Monday 14 September 2009

The Brothers Karamazov (1958)

Director: Richard Brooks
Stars: Yul Brynner, Maria Schell, Claire Bloom, Lee J Cobb, Albert Salmi and William Shatner
There are probably a lot of reasons to watch The Brothers Karamazov. It's the screen adaptation of one of the great novels of world literature, by all accounts, though I haven't read it or anything except short work by Dostoyevsky. Yet I'm watching for William Shatner and not because I'm a Star Trek nut either (I'm a fan but not a nut). I'm fascinated by his film career, which until Star Trek hit the big screen and he became a highly successful caricature of himself, was an amazing thing, including everything you wouldn't expect him to appear in. This is the youngest I've ever seen him, three years before The Explosive Generation and eight before Star Trek. He doesn't look quite right here, as if he hasn't grown into his own face yet. He's also the first person we see, though he's far from the star as young Alexi Karamazov, going home to see his father.

It's 1870 and we're in Ryevsk, a town in Tsarist Russia, where Fyodor Karamazov is a dirty old man in the able form of Lee J Cobb who could do this in his sleep. It's amazing to realise that he's only a year old here than he was in 12 Angry Men. We first meet him pouring wine down the throat of a gorgeous young thing that he's tied to his bed, smothering her with kisses as a gypsy band plays. It's hardly the vision that his son Alexi wants to see, given that Alexi is a monk, but Alexi leaves the judgement to God. He doesn't judge any of his brothers, which would be a very easy thing to do given what a mess the family is.

He's there to collect some money to bail his elder brother Dmitri out of trouble, Dmitri always being in trouble, though as he's played by Yul Brynner he's generally charming enough to keep getting himself back out of it. We meet him in an inn, losing money at cards and starting a fight. He quickly ends up in an army prison because he gave the 5,000 rubles that Alexi brought him to Katya, his commanding officer's daughter, to save him from a scandal, but he owes money everywhere. Only when Katya comes back to marry him with an 80,000 ruble dowry can he get himself back on his feet, but he's too proud to let her pay his debts.
We have something of a tangled web here. Katya loves Dmitri, but her love isn't returned, instead being his brother Ivan who loves Katya. Dmitri soon falls for Grushenka, a lovely and enchanting innkeeper who has bought up his debts because she's also his father's mistress and Fyodor doesn't want to pay his son the 25,000 rubles his mother left him when she died. Grushenka plays up to Dmitri like she falls as hard for him as he for her, but she's a conniving little imp if ever there was one so all we know for sure is to distrust anything she says or does. Every time Lee J Cobb steals the whole show, Maria Schell promptly steals it right back.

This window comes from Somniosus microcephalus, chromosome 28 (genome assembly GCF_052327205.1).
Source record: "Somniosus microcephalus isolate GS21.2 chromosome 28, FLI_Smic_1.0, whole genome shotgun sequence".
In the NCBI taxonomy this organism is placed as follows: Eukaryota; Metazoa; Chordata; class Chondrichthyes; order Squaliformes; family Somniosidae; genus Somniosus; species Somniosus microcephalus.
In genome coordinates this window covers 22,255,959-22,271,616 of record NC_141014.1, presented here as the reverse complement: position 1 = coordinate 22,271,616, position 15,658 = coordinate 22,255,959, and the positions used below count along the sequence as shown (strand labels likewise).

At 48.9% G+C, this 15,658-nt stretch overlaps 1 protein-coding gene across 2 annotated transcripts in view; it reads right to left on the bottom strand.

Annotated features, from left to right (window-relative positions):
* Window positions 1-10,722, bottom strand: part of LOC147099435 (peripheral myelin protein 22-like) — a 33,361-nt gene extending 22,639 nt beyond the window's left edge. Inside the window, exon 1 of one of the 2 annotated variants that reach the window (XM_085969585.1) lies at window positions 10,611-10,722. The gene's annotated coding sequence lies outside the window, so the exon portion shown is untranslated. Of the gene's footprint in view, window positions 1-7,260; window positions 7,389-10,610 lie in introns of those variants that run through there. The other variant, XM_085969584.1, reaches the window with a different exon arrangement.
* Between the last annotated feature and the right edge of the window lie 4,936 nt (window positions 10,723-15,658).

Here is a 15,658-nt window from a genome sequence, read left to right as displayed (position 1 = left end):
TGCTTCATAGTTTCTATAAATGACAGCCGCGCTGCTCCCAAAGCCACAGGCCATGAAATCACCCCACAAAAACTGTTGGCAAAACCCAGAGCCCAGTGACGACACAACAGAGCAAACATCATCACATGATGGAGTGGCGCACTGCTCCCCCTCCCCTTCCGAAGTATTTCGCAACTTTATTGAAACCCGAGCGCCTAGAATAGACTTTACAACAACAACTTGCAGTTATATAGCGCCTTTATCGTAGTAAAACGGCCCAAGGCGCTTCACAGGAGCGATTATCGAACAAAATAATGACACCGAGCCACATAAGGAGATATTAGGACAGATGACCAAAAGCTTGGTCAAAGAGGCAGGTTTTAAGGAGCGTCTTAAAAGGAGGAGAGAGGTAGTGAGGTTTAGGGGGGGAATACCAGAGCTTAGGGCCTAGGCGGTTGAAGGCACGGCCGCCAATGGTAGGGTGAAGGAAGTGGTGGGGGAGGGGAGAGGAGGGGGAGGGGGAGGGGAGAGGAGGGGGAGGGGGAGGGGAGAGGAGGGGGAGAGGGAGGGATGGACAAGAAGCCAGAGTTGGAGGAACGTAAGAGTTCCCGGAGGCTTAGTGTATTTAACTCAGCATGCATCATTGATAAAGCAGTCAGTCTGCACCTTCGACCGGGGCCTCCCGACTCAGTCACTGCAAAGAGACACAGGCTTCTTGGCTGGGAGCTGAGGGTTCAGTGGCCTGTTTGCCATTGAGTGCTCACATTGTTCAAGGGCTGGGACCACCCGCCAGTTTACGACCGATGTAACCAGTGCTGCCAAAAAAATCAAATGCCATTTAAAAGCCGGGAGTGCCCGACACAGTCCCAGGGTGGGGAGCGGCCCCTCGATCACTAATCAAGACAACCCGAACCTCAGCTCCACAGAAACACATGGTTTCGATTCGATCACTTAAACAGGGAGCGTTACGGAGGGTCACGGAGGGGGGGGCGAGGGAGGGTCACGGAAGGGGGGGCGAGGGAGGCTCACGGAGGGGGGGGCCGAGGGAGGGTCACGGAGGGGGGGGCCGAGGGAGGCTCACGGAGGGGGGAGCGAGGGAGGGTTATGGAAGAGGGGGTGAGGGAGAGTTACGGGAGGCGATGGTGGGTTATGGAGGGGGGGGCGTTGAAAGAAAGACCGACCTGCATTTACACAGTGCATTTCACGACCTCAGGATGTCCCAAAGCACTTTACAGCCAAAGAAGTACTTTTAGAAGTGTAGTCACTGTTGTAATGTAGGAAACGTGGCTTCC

What surprises most is how alive this film is. It's full of lust and violence and love and death, its characters so full of life that sometimes they're bursting at the seams with it. Yet it's based on the last work of Fyodor Dostoyevsky before he died in 1881, a nineteenth century Russian novel that takes up about a zillion pages with dry ethics and morality. So I thought. While philosophical notions of free will and destiny are rife in this film, it's hardly dry and its nearly two and a half hour running time zips by like it was half as much. It's not even in black and white, as I expected it to be.

It's a complex web but a believable one, involving not just the characters I've already mentioned: Fyodor Karamazov; his sons Dmitri and Alexi; and the ladies, Grushenka and Katya; but the other two brothers too. Richard Basehart plays Ivan Karamazov, a Moscow journalist, who causes much here not through his actions but by his inactions. Lastly there's Albert Salmi as Fyodor's epileptic bastard son Smerdyakov, who hangs on and around and waits. As Dmitri and his father head towards a violent showdown over Grushenka, the others start to plot and plan, something that's fascinating to watch, not just because Salmi often slips into a Peter Lorre accent.
The only flaws really are ones that the film can't be held responsible for, namely that the Metrocolor used in 1958 has lasted inconsistently. Some scenes are lush in their colour, colour often used for deliberate purpose, but others are faded to varying degrees, so that as scenes cut to other scenes, it sometimes looks more like formerly deleted scenes cut back in. The successes are numerous and include the acting across the board, the fast paced story and the way that so many little subplots work so well. Characters redeem themselves, others doom themselves, and all believably. It's a riot, one that utterly surprised me, but in all the right ways, even if there are Hollywood touches here and there. How many, I can't say, but a few are pretty obvious.

Even Shatner avoids overacting, but then this was early for him. It was his first real role, after a couple of minor parts in earlier Canadian films. He played 'a crook' in The Butler's Night Off in 1951, at the age of twenty, then in 1957 appeared in the chorus of Oedipus Rex. I haven't found either film yet so can't even suggest how much or how little he even appears in them. Here though he's an integral part of the film, so really beginning a unique screen career that really runs through another couple of decades to 1978, at which point he started only playing a caricature of himself. These two decades though are becoming a real fascination to me, and each film I find merely enhances that feeling.

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